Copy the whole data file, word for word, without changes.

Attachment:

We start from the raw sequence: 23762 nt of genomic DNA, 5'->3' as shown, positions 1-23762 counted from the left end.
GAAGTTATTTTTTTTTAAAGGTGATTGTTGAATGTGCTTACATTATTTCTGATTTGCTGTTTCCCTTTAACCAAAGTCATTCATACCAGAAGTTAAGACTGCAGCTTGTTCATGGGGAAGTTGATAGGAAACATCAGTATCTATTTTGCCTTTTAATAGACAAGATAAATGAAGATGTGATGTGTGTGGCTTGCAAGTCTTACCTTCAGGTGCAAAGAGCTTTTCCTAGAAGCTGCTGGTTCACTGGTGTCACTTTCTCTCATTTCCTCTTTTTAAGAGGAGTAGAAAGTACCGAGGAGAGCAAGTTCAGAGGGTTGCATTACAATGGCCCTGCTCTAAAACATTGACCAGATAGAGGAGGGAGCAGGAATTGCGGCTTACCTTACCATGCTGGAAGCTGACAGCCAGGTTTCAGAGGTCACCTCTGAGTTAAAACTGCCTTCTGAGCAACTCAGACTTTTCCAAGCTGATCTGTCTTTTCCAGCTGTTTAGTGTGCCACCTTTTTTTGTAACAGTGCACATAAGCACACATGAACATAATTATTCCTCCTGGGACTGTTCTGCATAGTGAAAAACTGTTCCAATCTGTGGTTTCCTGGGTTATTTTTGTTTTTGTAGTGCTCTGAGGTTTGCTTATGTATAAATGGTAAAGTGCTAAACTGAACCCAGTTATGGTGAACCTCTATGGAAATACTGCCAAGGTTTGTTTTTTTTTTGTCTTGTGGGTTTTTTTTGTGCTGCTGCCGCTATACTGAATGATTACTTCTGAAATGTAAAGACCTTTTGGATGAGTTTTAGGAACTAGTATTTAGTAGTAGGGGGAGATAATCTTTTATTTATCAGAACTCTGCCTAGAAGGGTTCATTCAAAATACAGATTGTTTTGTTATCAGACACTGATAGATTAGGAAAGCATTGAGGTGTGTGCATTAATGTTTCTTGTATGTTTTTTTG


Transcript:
We start from the raw sequence: 23762 nt of genomic DNA, 5'->3' as shown, positions 1-23762 counted from the left end.
GAAGTTATTTTTTTTTAAAGGTGATTGTTGAATGTGCTTACATTATTTCTGATTTGCTGTTTCCCTTTAACCAAAGTCATTCATACCAGAAGTTAAGACTGCAGCTTGTTCATGGGGAAGTTGATAGGAAACATCAGTATCTATTTTGCCTTTTAATAGACAAGATAAATGAAGATGTGATGTGTGTGGCTTGCAAGTCTTACCTTCAGGTGCAAAGAGCTTTTCCTAGAAGCTGCTGGTTCACTGGTGTCACTTTCTCTCATTTCCTCTTTTTAAGAGGAGTAGAAAGTACCGAGGAGAGCAAGTTCAGAGGGTTGCATTACAATGGCCCTGCTCTAAAACATTGACCAGATAGAGGAGGGAGCAGGAATTGCGGCTTACCTTACCATGCTGGAAGCTGACAGCCAGGTTTCAGAGGTCACCTCTGAGTTAAAACTGCCTTCTGAGCAACTCAGACTTTTCCAAGCTGATCTGTCTTTTCCAGCTGTTTAGTGTGCCACCTTTTTTTGTAACAGTGCACATAAGCACACATGAACATAATTATTCCTCCTGGGACTGTTCTGCATAGTGAAAAACTGTTCCAATCTGTGGTTTCCTGGGTTATTTTTGTTTTTGTAGTGCTCTGAGGTTTGCTTATGTATAAATGGTAAAGTGCTAAACTGAACCCAGTTATGGTGAACCTCTATGGAAATACTGCCAAGGTTTGTTTTTTTTTTGTCTTGTGGGTTTTTTTTGTGCTGCTGCCGCTATACTGAATGATTACTTCTGAAATGTAAAGACCTTTTGGATGAGTTTTAGGAACTAGTATTTAGTAGTAGGGGGAGATAATCTTTTATTTATCAGAACTCTGCCTAGAAGGGTTCATTCAAAATACAGATTGTTTTGTTATCAGACACTGATAGATTAGGAAAGCATTGAGGTGTGTGCATTAATGTTTCTTGTATGTTTTTTTG